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Oral history.; Two interviews conducted on June 18, 1992 and March 9, 1993 with Mr. C.B. "Buddie" Newman at his home in Valley Park, Mississippi. Newman was born on May 8, 1921 in Valley Park, Mississippi. In 1942, he left his job with the Southern Natural Gas Company to serve in the army during World War II. After the war, Newman returned to his job and began farming in Issaquena County, Mississippi. In 1948, he was elected to the state Senate. After one term in the Senate, Newman ran and was elected to the Mississippi House of Representatives. For the next thirty-six years, he remained in the House. During his tenure, Newman was chairman of the House Ways and Means Committee, chairman of the Southern Council of State Governments, and Speaker Pro Tempore of the House. Newman also served for twelve years as Speaker of the House.
Oral history.; Ms. Juno Gwendolyn Nichols-de Marks was born November 25, 1924, in Biloxi, Mississippi. Ms. Nichols-de Marks graduated from Biloxi Colored High School in 1941 at which time she entered Alcorn University. In 1945 she was elected Miss Alcorn. For her master's degree she attended Tennessee State University. At the age of four, Ms. Nichols-de Marks began studying piano. In her later career she played that instrument for many activities, including church meetings, banquets, and the State Teachers Association, and she instructed, organized, and directed a choir in church. She is a member of the NAACP and the mother of three children.
Oral history.; Interview conducted on March 7, 1993 with James Nix (born 1937). In 1966, Mr. Nix formed a civil rights activist group called the Spirit. This group agitated for civil rights in Hattiesburg and served as bodyguards for local civil rights leaders.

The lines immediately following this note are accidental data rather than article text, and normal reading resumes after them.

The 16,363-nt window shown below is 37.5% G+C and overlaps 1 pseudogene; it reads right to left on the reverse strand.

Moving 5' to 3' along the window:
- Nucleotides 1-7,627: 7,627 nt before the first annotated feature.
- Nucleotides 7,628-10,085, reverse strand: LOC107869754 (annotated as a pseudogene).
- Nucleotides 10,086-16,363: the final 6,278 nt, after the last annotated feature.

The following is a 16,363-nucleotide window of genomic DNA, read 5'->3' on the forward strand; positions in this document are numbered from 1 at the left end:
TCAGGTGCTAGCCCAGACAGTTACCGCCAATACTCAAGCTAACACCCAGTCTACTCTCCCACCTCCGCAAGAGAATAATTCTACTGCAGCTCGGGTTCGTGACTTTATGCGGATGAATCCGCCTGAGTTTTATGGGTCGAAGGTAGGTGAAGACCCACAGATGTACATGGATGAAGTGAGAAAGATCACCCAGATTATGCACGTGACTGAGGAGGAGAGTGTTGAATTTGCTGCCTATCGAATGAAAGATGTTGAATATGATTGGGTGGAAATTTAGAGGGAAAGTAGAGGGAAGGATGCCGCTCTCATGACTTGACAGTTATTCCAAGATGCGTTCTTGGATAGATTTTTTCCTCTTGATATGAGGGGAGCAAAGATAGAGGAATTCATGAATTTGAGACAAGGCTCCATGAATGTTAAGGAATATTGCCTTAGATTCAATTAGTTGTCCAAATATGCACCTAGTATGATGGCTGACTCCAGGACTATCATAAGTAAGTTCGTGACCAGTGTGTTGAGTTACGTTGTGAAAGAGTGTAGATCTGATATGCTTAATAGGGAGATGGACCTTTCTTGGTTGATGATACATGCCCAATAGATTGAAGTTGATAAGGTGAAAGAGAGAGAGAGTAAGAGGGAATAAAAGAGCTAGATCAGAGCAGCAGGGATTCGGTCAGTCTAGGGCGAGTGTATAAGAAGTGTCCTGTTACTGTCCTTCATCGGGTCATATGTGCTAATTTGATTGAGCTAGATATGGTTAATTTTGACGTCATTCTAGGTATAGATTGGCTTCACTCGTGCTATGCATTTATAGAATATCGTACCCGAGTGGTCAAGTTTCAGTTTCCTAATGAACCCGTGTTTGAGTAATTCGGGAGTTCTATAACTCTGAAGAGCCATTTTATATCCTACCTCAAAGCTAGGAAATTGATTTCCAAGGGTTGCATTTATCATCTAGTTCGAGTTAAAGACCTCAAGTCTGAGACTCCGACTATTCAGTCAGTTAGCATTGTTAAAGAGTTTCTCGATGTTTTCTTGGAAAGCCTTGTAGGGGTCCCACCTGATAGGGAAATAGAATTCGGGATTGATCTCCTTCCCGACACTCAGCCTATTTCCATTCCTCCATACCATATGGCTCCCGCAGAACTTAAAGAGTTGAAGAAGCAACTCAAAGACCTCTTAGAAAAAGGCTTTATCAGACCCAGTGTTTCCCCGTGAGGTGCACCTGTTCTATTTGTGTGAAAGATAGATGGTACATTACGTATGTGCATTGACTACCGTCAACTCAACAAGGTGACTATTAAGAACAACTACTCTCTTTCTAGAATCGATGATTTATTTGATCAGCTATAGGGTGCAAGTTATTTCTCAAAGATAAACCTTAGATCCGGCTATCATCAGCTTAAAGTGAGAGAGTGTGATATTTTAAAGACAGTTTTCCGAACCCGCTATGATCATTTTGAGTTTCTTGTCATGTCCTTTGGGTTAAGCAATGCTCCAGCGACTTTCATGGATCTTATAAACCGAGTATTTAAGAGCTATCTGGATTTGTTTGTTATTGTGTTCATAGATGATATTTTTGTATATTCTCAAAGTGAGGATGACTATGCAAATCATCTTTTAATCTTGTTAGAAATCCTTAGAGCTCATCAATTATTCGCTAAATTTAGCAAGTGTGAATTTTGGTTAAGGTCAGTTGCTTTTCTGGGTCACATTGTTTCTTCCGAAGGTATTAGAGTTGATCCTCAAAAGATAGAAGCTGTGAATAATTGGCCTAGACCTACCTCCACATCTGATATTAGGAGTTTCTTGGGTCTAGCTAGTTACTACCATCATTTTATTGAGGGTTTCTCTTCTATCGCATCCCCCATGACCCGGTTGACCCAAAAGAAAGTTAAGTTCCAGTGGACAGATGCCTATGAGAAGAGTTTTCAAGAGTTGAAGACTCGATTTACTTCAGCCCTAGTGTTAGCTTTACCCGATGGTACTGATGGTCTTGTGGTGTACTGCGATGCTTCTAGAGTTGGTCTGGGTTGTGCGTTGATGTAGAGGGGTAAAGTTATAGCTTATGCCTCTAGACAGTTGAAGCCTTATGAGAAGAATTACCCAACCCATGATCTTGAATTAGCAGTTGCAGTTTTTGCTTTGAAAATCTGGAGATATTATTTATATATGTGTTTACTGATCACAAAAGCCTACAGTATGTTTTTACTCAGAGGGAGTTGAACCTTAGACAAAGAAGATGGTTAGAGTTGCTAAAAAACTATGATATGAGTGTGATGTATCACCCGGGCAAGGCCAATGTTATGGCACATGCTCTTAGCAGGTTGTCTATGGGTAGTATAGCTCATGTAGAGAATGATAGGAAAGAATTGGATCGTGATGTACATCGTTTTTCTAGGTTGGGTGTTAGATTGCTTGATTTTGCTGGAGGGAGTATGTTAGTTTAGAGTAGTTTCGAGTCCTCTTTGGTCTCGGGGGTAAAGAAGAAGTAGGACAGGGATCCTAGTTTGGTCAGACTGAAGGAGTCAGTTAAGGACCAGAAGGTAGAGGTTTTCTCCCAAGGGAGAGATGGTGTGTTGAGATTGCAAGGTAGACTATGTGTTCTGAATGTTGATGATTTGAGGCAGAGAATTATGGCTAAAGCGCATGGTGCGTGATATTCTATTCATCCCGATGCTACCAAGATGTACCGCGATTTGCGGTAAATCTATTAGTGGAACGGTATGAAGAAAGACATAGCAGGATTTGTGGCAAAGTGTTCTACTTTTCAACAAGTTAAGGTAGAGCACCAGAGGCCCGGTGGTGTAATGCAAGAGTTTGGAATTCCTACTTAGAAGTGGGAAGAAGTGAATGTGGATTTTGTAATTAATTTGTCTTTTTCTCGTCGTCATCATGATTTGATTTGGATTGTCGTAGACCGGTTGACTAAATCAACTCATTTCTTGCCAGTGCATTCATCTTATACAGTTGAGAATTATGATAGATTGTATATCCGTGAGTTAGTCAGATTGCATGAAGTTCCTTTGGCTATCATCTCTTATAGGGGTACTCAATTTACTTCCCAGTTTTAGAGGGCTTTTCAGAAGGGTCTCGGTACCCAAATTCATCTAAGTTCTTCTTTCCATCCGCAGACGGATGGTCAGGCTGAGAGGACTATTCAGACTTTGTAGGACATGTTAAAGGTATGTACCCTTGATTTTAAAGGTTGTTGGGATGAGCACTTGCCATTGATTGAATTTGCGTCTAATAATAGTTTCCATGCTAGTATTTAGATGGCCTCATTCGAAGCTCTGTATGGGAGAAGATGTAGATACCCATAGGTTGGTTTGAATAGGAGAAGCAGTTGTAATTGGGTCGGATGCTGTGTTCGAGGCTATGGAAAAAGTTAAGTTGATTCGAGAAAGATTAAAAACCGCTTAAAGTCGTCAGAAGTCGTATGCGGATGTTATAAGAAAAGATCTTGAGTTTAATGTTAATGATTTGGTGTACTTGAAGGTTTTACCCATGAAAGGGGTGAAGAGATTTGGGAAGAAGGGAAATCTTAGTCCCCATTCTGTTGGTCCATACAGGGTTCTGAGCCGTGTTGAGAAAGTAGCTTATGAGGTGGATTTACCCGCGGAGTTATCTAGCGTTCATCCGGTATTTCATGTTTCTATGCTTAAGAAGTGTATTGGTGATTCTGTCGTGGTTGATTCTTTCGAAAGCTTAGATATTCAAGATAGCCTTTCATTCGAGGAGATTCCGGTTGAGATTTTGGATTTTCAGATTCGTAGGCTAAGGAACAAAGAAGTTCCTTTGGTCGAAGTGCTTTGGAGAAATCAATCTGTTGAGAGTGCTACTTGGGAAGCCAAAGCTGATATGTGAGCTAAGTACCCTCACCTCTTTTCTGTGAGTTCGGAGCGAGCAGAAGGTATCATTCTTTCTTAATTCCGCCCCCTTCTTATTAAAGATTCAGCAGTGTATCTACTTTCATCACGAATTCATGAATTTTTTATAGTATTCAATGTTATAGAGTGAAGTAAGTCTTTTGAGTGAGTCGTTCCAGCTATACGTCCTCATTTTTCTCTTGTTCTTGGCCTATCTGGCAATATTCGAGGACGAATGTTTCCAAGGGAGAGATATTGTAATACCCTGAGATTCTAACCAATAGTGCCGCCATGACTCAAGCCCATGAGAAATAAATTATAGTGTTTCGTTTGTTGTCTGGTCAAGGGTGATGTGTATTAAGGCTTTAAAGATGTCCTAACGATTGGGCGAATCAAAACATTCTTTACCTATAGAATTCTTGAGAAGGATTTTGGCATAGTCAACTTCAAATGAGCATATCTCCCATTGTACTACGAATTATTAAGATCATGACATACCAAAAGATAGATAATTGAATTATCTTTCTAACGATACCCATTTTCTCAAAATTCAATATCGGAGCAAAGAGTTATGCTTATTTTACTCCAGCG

Oral history.;Dr. J. Ralph Noonkester was born on June 10, 1924 in Flatridge, Virginia. In 1944, he received his BA in English and Sociology from the University of Richmond. He went on to compete ThM and PhD degrees at the Southern Baptist Theological Seminary in Louisville, Kentucky. Noonkester and his wife, Naomi Hopkins Noonkester, moved to Mississippi in the 1950s to begin a teaching position in Hattiesburg as Professor of Religion at Mississippi Woman's College, the predecessor to William Carey University. During his time here, Noonkester served as the Dean, and as the President from 1956 to 1989. In this position, he signed the Civil Rights Compliance Pledge in 1965, making William Carey one of the first private colleges in the South to voluntarily admit African American students. Noonkester recalls the intimidation he experienced following this decision. In addition to receiving hate letters from various institutions throughout the state, the Ku Klux Klan burned a cross in the front of his family property. Noonkester also served as president of the Hattiesburg Chamber of Commerce in 1966. During this time, he headed a community effort to rebuild the home of Vernon Dahmer, a civil rights leader who was killed when the Ku Klux Klan firebombed his home.